After reporting on the still-unsolved February 17, 2007, murder of marijuana activist Ken Gorman, we looked at the rarity of arrests in homicide cold cases — those that happened at least three years earlier. In the February 23 post, we noted that since 1970, the Denver Police Department had closed just nineteen such investigations, while 748 remain open.
Two days later, the Cherry Hills Village Police Department announced a breakthrough in one of its own decades-old investigations — the 1981 murder of Sylvia Quayle. And the specifics of the events that led to the arrest of 62-year-old David Anderson underscore how difficult it is to capture a suspect so long after the fact.
Turns out the key to Anderson being cuffed in Nebraska earlier this month was a Vanilla Coke can plucked from his garbage.
Quayle, 35, was found murdered in her Cherry Hills home on August 4, 1981. She was nude and had been strangled, stabbed and shot.
From there, progress in the inquiry was made at an agonizingly slow pace. As noted in a February 25 press conference about the Anderson bust, investigators collected 140 pieces of evidence, and two years later, testing of an area rug revealed so-called "foreign material" of the sort that might offer opportunities for DNA testing. But it took until 1995 for the rug to be sent to the Colorado Bureau of Investigations for analysis, and another five years after that for a DNA profile to be developed.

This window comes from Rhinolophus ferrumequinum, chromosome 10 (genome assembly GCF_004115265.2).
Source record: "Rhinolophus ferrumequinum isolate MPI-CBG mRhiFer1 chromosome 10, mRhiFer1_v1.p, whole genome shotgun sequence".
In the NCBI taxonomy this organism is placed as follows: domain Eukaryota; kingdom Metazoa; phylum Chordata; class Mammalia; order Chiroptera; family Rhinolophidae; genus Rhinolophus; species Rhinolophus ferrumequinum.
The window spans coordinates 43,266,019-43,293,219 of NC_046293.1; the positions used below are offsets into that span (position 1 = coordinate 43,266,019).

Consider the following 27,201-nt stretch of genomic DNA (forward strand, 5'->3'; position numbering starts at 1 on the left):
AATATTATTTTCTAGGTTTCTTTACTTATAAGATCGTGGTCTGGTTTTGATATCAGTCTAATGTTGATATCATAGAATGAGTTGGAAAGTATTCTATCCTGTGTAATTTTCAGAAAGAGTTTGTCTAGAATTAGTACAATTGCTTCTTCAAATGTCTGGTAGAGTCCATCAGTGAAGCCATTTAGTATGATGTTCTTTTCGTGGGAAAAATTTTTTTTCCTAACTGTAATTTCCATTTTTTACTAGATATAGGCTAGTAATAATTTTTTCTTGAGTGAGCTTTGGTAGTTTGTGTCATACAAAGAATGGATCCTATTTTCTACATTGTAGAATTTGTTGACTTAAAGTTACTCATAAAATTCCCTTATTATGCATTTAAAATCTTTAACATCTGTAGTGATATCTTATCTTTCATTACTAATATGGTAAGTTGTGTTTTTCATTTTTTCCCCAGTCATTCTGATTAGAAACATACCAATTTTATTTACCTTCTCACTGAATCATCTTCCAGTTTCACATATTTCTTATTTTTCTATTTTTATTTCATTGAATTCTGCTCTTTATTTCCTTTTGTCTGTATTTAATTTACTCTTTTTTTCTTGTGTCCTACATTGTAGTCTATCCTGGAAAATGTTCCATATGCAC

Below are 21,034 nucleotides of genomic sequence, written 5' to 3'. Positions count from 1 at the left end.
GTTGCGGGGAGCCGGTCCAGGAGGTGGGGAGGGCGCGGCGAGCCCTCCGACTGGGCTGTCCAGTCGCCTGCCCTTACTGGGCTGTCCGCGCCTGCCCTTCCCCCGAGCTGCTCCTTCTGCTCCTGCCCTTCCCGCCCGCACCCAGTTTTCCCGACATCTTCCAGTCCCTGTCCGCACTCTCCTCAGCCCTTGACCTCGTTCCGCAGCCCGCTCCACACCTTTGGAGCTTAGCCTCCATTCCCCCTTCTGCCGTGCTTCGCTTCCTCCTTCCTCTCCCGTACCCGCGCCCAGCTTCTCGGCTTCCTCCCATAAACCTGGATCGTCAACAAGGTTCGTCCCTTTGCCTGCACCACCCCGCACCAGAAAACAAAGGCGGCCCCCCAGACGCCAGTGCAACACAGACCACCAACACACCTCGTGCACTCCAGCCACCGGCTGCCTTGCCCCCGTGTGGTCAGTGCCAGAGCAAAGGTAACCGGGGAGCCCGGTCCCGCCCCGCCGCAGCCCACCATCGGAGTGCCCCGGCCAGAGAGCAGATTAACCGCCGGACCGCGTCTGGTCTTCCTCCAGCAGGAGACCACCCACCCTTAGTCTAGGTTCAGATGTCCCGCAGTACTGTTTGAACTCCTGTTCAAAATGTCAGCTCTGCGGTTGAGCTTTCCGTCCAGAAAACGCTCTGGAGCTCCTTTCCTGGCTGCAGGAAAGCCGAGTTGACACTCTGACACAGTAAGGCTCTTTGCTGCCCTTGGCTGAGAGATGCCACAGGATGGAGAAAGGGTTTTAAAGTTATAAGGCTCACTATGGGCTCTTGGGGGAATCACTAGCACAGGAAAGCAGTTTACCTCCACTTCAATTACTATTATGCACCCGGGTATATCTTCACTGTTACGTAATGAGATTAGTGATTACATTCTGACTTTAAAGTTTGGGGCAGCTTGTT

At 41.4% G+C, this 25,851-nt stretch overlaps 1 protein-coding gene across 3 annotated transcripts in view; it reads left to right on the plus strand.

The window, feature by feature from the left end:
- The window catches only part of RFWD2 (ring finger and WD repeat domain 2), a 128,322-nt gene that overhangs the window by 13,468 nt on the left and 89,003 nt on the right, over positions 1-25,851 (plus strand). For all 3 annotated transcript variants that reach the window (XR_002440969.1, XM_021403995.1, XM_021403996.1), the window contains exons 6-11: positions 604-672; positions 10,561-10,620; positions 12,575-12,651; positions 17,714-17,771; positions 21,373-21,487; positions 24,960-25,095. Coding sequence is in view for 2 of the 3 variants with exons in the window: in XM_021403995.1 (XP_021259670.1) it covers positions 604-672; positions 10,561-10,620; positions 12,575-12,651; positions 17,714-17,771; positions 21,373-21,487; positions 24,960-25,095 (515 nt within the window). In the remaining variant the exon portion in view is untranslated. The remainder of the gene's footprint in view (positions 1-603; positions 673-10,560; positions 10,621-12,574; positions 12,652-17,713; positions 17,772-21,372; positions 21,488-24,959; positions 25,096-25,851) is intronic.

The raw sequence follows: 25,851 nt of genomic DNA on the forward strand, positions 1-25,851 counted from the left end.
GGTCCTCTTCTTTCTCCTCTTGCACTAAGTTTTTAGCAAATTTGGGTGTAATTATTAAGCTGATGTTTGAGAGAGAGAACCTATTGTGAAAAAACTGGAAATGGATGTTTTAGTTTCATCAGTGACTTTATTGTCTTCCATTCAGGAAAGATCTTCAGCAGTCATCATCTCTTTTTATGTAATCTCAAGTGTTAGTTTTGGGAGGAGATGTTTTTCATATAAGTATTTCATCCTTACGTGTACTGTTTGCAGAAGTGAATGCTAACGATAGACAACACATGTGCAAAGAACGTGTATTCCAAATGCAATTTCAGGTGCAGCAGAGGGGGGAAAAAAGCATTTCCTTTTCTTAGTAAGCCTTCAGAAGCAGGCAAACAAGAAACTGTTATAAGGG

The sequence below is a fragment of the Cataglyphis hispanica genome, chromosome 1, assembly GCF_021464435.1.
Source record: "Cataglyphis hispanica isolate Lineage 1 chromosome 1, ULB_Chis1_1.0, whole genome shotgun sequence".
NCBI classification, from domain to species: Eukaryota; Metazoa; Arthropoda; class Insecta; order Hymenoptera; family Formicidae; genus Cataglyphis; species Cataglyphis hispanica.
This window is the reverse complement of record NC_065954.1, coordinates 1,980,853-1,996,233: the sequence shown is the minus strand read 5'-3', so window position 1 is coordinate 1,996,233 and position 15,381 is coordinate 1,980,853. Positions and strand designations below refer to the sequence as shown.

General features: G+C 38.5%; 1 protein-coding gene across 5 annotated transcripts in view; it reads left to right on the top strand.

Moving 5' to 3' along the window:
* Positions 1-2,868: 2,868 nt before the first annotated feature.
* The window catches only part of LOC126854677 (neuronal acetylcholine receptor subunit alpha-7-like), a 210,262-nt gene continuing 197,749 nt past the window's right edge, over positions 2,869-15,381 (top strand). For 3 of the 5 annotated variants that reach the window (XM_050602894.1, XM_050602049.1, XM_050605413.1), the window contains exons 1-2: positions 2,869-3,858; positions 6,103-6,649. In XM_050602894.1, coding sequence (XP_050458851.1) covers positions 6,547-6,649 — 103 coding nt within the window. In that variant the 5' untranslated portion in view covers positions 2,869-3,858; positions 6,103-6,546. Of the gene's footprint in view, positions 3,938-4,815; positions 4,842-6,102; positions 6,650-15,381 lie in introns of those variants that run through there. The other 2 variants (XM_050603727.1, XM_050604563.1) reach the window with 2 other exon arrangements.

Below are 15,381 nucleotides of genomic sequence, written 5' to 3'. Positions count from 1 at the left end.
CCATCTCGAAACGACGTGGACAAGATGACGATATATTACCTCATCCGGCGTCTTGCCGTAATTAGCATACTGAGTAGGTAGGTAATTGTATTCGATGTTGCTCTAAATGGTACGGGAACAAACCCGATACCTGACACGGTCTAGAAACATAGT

Here's a video of the press conference:
Not much more happened until recent years, when the Cherry Hills Police contracted with a company called United Data Connect, overseen by former Denver district attorney Mitch Morrissey; we profiled Morrissey and UDC in 2019.
Extensive efforts to connect the profile with individuals listed in DNA databases followed, with Anderson finally identified as the most likely suspect. But confirmation didn't come until after cops nabbed the Vanilla Coke can from Anderson's trash on January 18. Eleven days later, on January 29, DNA results confirmed their suspicions.
On February 10, thanks to the efforts of Nebraska's Dawson County Sheriff's Office and the Cozad Police Department, Anderson was arrested. He's currently being held on a first-degree murder warrant and is awaiting extradition to Colorado. No court date will be set until he arrives at what's expected to be his new home for the foreseeable future: the Arapahoe County Detention Center.
"I am proud to be able to tell Sylvia’s sister and brother-in-law that the men and women of our department have anticipated the opportunity to make this announcement for almost forty years," Cherry Hills Village Police Chief Michelle Tovrea said at the February 25 announcement. "My thoughts are with the family. We can only try to understand the deep pain and sense of loss you have experienced. I am pleased there is a path moving forward to seek justice in her death."
Anderson's arrest made news across the country, for the saddest of reasons: The resolution of a cold case is very rare.
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